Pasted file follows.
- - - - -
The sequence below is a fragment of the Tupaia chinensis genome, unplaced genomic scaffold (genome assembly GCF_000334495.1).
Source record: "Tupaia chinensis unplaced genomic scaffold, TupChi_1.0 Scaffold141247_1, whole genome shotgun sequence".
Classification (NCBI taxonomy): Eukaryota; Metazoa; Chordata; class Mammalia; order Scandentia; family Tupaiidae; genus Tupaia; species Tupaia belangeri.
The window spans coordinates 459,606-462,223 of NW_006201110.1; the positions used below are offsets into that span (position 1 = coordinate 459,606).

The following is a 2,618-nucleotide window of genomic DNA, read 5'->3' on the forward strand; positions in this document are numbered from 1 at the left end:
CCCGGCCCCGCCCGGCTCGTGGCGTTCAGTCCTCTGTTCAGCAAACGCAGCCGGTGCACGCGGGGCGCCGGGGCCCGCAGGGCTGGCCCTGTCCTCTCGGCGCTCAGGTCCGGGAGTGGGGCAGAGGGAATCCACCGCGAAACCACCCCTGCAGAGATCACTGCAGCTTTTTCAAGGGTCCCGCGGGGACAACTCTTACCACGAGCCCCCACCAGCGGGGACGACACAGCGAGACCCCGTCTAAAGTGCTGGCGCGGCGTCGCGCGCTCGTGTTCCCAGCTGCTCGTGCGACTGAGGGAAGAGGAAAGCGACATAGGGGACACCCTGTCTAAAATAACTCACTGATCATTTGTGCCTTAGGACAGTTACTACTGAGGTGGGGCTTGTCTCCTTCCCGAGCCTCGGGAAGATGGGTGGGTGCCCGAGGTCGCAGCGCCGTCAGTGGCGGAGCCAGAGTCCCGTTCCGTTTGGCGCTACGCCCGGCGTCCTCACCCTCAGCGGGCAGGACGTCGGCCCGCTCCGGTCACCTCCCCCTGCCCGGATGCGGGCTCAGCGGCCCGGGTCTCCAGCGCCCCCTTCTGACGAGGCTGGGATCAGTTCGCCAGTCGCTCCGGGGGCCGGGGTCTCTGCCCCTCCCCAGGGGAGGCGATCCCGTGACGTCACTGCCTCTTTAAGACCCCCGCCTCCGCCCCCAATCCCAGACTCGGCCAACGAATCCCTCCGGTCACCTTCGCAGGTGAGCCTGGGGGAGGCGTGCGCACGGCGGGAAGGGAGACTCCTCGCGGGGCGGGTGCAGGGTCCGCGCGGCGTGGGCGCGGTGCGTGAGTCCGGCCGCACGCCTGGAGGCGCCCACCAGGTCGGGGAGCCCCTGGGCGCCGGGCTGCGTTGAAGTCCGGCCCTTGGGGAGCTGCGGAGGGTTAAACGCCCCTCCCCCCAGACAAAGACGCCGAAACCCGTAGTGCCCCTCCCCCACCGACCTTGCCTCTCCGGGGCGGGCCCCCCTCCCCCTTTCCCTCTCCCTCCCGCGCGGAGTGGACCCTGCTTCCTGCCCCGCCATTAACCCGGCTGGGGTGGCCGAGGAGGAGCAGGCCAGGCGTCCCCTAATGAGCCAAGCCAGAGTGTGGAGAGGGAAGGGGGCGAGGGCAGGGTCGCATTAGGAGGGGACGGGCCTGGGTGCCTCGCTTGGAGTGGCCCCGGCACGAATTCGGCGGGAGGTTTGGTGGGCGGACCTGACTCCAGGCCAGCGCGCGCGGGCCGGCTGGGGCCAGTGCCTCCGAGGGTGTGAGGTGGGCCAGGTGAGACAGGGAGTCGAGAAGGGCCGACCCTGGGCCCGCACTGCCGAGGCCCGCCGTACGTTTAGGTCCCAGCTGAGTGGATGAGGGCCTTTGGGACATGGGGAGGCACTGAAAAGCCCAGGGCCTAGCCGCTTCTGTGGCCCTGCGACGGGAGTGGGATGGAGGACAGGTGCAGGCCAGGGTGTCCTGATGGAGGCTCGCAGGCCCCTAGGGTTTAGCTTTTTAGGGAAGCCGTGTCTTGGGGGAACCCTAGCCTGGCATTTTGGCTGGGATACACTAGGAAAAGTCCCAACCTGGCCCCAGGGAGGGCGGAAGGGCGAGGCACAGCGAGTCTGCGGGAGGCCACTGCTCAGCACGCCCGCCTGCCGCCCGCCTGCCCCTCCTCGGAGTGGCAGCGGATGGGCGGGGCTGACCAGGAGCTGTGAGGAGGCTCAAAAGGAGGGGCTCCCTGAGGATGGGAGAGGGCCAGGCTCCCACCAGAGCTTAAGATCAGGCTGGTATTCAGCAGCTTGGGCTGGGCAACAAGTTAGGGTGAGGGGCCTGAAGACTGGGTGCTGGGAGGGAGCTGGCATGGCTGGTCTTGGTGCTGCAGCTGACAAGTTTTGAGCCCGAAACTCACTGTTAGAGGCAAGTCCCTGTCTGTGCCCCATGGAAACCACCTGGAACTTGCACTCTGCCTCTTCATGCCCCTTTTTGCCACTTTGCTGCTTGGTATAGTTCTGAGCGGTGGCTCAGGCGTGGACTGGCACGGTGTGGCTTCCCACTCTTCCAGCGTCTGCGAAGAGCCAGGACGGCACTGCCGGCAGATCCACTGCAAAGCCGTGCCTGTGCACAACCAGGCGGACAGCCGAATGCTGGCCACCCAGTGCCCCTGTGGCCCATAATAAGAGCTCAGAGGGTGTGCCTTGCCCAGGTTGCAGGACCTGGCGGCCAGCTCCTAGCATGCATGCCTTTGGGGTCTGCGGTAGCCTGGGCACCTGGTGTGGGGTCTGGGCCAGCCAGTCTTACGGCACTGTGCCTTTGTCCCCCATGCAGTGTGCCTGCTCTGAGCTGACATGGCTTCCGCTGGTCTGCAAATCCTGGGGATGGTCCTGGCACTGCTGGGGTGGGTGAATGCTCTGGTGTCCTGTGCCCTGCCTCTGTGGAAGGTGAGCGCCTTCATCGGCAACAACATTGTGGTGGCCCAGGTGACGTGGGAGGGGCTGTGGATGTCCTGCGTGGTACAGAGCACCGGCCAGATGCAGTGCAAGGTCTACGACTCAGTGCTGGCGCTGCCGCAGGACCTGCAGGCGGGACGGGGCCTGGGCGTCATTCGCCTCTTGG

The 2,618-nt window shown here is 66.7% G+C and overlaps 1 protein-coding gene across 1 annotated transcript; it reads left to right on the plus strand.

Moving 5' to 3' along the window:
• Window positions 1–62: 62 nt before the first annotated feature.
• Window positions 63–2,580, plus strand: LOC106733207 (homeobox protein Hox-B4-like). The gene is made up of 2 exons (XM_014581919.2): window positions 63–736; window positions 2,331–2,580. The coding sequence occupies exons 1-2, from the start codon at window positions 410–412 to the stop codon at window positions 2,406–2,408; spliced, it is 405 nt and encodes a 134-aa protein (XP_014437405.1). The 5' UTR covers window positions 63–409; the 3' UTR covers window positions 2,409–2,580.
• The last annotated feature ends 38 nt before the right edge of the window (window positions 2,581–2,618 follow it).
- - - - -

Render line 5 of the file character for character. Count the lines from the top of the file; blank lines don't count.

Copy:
The following is a 2,618-nucleotide window of genomic DNA, read 5'->3' on the forward strand; positions in this document are numbered from 1 at the left end: